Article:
“The children were playing while Holston climbed to his death; he could hear them squealing as only happy children do. While they thundered about frantically above, Holston took his time, each step methodical and ponderous, as he wound his way around and around the spiral staircase, old boots ringing out on metal treads.”
Thus starts Wool, a dystopian novel of a world that has shrunken into a giant underground silo; where “outside” is dank and dangerous – a toxic wasteland where you are sent to die.
It takes a few pages for the story to build up, but once you understand the shocking reality of the world created by Hugh Howey, you cannot but help feel chilled to the bone.
As I read about Holston and his desire to die; about his wife Alison who uncovered the dirty secret that IT was hiding about the last uprising in the silo; I thought Wool would be a mildly interesting read in a genre that is relatively new to me. I haven’t read much dystopian fiction – though I have watched a lot of dystopian movies – and never have I felt so starkly that this could well be us a few generations down the line.
“In a ruined and hostile landscape, in a future few have been unlucky enough to survive, a community exists in a giant underground silo.
Inside, men and women live an enclosed life full of rules and regulations, secrets and lies.
To live, you must follow the rules. But some don’t. These are the dangerous ones; these are the people who dare to hope and dream, and who infect others with their optimism.
Their punishment is simple and deadly. They are allowed outside.
Jules is one of these people. She may well be the last.”
So, what is this “outside”?
The outside is the world – this world as we know it – except that it is a wasteland of dust tornadoes and air that is so toxic that you cannot survive outside for more than a few moments, and that is with special gear that is designed to prevent the heat and toxins from entering your system.
As I got pulled into the world of the Silo, I couldn’t help but contrast “outside” with the dire situation that we find ourselves in today.
Come winter, the air in Delhi is hazy with smoke and pollutants, with air quality that is regularly marked very hazardous. We’ve had days when the PM 2.5 level has soared to 833. To put this in perspective, a reading of less than 50 is considered healthy and levels above 300 are considered “hazardous.” To give you even more perspective, the wildfires in California in 2018 left the air hazardous, with a reading of 316, the equivalent of smoking 14 cigarettes a day.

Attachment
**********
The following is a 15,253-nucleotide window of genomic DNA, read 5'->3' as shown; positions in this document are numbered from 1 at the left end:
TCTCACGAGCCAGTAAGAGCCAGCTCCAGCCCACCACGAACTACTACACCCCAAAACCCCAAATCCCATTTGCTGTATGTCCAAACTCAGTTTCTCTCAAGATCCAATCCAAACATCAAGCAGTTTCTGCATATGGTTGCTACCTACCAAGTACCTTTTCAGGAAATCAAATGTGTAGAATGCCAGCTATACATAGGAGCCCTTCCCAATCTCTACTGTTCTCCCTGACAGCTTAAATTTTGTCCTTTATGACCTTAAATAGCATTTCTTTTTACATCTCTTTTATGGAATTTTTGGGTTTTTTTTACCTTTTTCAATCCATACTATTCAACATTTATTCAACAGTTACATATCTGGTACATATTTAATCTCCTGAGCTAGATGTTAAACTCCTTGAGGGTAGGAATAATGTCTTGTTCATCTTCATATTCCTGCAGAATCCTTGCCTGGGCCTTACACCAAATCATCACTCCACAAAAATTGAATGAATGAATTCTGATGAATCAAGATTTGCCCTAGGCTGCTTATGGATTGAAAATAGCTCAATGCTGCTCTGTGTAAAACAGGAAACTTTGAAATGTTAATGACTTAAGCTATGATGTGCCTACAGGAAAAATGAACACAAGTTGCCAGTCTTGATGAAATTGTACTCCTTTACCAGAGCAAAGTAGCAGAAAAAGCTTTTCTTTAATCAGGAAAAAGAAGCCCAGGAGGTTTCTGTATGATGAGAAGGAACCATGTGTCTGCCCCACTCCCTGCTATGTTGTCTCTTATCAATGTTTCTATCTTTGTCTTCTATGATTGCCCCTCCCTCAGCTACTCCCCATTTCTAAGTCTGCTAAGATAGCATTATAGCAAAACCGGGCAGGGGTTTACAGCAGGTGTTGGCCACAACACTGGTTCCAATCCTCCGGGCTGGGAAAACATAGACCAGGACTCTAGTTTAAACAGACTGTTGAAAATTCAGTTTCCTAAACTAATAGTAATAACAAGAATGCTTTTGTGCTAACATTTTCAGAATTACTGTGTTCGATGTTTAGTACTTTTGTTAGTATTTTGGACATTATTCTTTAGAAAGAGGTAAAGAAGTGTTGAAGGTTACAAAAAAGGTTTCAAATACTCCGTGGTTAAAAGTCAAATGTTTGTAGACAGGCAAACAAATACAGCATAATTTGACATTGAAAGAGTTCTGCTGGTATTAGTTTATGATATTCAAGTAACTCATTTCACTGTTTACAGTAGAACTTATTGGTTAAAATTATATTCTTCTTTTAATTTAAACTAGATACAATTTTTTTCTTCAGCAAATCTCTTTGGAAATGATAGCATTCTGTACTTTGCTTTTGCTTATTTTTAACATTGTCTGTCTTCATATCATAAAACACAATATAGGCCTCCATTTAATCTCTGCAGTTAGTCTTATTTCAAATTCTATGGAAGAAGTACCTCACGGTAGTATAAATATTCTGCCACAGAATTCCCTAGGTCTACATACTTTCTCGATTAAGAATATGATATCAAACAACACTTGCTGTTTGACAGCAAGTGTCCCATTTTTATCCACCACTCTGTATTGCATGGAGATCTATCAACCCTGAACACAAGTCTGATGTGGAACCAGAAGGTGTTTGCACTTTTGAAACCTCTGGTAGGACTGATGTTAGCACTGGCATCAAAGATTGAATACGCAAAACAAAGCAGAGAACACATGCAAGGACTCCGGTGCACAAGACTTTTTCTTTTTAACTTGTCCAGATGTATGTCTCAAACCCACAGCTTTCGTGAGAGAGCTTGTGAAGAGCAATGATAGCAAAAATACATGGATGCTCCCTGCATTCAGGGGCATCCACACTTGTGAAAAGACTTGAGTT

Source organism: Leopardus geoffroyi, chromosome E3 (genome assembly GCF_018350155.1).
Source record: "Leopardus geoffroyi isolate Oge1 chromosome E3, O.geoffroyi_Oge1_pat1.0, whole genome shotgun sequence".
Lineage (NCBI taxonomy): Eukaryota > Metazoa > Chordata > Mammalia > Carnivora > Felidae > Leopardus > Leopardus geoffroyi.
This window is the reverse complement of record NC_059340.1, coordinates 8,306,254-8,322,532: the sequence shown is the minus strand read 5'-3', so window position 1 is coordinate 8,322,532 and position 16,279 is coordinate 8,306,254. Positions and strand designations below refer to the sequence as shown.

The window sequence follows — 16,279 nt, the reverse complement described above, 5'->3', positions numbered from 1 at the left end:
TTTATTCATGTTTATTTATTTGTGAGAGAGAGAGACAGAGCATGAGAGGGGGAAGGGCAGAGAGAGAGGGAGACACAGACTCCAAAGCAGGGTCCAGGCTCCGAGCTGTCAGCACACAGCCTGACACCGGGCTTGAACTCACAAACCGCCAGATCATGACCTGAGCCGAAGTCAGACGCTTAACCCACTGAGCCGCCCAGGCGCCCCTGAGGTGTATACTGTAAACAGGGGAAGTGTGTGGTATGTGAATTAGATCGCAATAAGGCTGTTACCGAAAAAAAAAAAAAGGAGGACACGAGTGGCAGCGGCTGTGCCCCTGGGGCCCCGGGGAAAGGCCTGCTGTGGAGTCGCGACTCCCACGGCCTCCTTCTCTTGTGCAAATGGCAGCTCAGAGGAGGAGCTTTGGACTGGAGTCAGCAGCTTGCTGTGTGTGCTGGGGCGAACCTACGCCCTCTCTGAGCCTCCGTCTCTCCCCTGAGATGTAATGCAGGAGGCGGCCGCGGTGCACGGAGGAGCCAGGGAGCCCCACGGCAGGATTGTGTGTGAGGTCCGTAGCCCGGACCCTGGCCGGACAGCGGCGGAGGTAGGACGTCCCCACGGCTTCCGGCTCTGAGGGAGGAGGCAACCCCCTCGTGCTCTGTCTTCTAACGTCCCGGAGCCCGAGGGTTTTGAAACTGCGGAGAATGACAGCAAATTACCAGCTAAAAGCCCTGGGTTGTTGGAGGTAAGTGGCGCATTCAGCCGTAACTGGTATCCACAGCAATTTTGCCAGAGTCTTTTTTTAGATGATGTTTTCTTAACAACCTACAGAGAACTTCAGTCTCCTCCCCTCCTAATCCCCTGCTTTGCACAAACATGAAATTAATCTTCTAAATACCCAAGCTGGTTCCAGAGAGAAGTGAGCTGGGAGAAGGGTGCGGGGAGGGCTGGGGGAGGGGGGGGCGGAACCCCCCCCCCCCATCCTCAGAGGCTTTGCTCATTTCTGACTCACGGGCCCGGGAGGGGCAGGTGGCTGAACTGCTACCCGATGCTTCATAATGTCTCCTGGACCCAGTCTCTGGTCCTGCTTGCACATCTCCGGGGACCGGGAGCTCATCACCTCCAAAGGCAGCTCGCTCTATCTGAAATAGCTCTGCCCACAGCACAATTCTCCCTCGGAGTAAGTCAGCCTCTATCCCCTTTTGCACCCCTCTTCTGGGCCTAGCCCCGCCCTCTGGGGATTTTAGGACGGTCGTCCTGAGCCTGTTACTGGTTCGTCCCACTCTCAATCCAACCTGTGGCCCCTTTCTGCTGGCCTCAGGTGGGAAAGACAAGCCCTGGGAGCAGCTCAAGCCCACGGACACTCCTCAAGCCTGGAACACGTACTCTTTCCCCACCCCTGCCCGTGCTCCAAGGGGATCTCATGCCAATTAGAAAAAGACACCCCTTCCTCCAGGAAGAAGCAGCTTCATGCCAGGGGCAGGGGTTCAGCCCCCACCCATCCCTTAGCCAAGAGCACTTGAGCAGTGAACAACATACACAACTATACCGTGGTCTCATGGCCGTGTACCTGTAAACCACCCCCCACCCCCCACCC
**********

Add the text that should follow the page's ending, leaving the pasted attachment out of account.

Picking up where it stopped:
In Delhi, we’d call that a good day!
The air we are breathing is already toxic. The soil in which we grow our vegetables and the water we use to irrigate our fields is filled with bacteria and toxins; with growth hormones and chemicals; with DTT and pesticides. Climates across the world are changing, no matter how much the naysayers try to deny it. You only have to look at weather patterns over the last 5–10 years to see the change for yourself. Our oceans are polluted; we’re slowly strangling marine life under the weight of the plastics we keep throwing into our landfills, which make their way into the oceans, which make their way even to the remotest of islands that are uninhabited by human beings.
Reading Wool just brought all of these things that I’ve swept to the back of my mind front and center. As I feverishly turned the pages, eager to know what happened to Jules and to the people in her silo, I could not help but wonder…
Is this the world we are going to bequeath to our children…to our children’s children? Because I’m optimistic that way – I don’t think we will see our beautiful earth turned into a toxic wasteland in our lifetime; I don’t think our children will, either. But if we don’t force our governments to make changes in how they tackle climate change and pollution; if we don’t demand increased usage of recyclable packaging material and a drastic reduction in plastic, this may well be the reality for our children or our children’s children.
My only prayer is that I’m being supremely pessimistic. That we will wake up and start making changes starting from our homes, extending into our communities, towns, cities, countries, and the world. Will we? Or are we hurtling towards a silo of our own?
Of course, the book makes no mention of climate change or pollution, and the reason for the silo being built is only alluded to, towards the end. This is, however, a fantastic read, and I will be reading the rest of this trilogy to find out the Silo’s history and its future.
Sounds like a book you may enjoy?